Standing the Test of Time and Technology: 7 Principles for Good Practice in Undergraduate Education

July 15, 2014 No comments exist

Amy Gross Contributing Writer

In 1987 Arthur W. Chickering and Zelda F. Gamson published a manuscript summarizing what they believed the research told us about teaching and learning, suggesting that these key principles could guide improvement in undergraduate education. The 7 Principles for Good Practice in Undergraduate Education has served as a cornerstone for much of my professional work and reflection about improving student learning. Although the principles were first published more than 25 years ago, they continue to stand the test of time (for example see Seifert, Pascarella, Goodman, Salisbury, & Blaich, 2010).

As a reminder (or perhaps an introduction), good practice in undergraduate education:

  1. Encourages contact between students and faculty.
  2. Develops reciprocity and cooperation among students.
  3. Encourages active learning.
  4. Gives prompt feedback.
  5. Emphasizes time on task.
  6. Communicates high expectations.
  7. Respects diverse talents and ways of learning.

About 10 years after the initial Chickering and Gamson article, Chickering and Stephen Ehrmann wrote a manuscript, Implementing the Seven Principles: Technology as Lever (1996). As we continue to be bombarded by new and upgraded technology tools, we have to remember to be purposeful in why we choose various tools and how we use them to facilitate student learning – not just because they are the newest, coolest thing. The 7 Principles can serve as a framework for us to ground our usage of technology – and to help students reflect on how they use their technology tools to support their own learning. One only needs to search for “7 principles of undergraduate education and technology” to discover a myriad of recent articles using the framework as a conceptual basis for their research.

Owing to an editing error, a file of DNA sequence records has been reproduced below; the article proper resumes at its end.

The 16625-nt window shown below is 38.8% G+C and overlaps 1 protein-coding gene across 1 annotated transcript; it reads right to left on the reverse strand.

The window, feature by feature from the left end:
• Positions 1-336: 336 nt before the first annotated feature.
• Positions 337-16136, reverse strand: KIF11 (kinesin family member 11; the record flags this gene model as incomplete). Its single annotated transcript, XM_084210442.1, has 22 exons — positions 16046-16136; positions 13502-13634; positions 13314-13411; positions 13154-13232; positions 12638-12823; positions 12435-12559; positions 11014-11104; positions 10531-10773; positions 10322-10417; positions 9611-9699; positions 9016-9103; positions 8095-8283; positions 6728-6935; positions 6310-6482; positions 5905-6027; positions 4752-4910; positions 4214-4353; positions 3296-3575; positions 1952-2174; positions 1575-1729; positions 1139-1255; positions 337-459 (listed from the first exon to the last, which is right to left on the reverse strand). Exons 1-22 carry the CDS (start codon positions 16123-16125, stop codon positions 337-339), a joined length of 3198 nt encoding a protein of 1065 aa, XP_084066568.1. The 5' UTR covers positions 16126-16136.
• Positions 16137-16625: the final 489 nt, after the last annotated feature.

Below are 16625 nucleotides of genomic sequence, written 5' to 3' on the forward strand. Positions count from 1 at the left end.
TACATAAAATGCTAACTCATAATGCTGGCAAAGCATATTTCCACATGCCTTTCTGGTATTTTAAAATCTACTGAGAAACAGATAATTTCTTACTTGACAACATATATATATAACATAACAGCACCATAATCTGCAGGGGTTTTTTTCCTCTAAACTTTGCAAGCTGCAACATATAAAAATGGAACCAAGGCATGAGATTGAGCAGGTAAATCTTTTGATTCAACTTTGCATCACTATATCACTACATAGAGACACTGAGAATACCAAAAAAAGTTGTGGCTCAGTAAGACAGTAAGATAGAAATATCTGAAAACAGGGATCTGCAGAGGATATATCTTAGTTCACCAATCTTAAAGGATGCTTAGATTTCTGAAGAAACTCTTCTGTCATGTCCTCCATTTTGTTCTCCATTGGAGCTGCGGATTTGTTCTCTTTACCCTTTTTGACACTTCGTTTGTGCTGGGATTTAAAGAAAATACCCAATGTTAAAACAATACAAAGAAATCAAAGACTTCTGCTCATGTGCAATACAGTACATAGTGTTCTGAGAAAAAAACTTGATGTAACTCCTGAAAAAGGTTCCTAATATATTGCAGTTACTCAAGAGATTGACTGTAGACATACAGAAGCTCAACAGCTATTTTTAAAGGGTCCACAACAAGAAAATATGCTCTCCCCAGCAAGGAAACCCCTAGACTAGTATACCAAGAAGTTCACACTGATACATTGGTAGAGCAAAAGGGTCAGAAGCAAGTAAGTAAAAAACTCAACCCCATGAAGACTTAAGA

I was excited to see a keynote address of the Lilly Conference for Teaching and Learning in Greensboro, NC focus on the 7 Principles framework in their session, Strategies for Effective Technology and Integration into Any Course: Aligning Content Knowledge, Pedagogy, and Technology (facilitated by Todd Zakrajsek, Jane Harris, and Rob Owens). They have posted a number of resources related to the integrating technology, pedagogy, and content knowledge. I would encourage you to take a few minutes to visit their site to stimulate your own creative ideas about how you are applying the 7 principles to support student learning in your own teaching and technology use.

References and Resources

Chickering, A. & Ehrmann, S.C. (1996). Implementing the seven principles: Technology as lever. American Association for Higher Education Bulletin, October, pp. 3­-6.

Chickering, A. W. & Gamson, Z. (1987). Seven principles of good practice in undergraduate education. American Association for Higher Education Bulletin, 39, 3­7.

Seifert, T.A., Pascarella, E.T., Goodman, K.M., Salisbury, M.H., & Blaich, C.F. (2010). Liberal arts colleges and good practices in undergraduate education: Additional evidence. Journal of College Student Development, 51(1), 1­22.

Lilly 2013 Effective Technology Integration website:
https://sites.google.com/a/uncg.edu/lilly-2013-effective-technology-integration/home

Virginia Commonwealth University Center for Teaching Excellence have an excellent Online Teaching and Learning Resource Guide with a section devoted to the 7 Principles for Good Practice in Online Education, including links to specific scenarios for each of the 7 principles.

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